A “Cure” for Type 2 Diabetes

In case you haven’t already heard, researchers are now reporting that Type 2 Diabetes may (possibly) be reversed by a restricted low-calorie diet:

Adhering to the strict 600 calorie-a-day diet causes fat levels in the pancreas to plummet, restoring normal function, found Prof Roy Taylor of Newcastle University.

The discovery, a “radical change” in understanding of the condition, holds out the possibility that sufferers could cure themselves – if they have the willpower.

Until recently received medical wisdom was that Type 2 diabetes was largely irreversible.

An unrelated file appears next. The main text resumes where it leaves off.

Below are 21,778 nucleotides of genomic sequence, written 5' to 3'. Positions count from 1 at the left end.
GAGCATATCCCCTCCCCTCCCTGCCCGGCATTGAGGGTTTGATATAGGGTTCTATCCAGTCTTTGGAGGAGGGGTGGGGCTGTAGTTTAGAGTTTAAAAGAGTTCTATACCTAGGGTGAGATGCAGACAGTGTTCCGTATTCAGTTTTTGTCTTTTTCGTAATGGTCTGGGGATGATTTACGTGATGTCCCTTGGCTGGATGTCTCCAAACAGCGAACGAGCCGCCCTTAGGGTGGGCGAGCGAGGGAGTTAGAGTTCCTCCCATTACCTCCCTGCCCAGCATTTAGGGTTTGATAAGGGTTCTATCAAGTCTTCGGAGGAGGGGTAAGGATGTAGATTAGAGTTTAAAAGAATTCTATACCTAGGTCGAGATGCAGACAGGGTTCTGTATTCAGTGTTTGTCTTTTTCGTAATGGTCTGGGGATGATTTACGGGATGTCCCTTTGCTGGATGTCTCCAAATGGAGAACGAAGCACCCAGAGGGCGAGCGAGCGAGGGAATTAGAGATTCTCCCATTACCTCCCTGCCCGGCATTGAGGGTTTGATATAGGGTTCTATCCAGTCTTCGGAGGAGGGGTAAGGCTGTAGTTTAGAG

But this small-scale study indicates that defeating it could be easier than commonly thought.

Prof Taylor asked 11 volunteers, all recently diagnosed, to go on what he admitted was an “extreme diet” of specially formulated drinks and non-starchy vegetables, for eight weeks.

Hyscience comments:

As the article goes on to point out, the trial study involved only 11 patients that ate a “meal-replacement” milkshake of 150 calories three times a day. This was supplemented with three portions of non-starchy vegetables including cabbage, broccoli, peppers, tomatoes, cucumber and lettuce. After one week, their pre-breakfast blood sugar levels had returned to normal and an MRI scan revealed that the fat levels in the pancreas were also normal, down from around eight per cent to six per cent.

Notes to self:

  • Great news – perhaps (I think)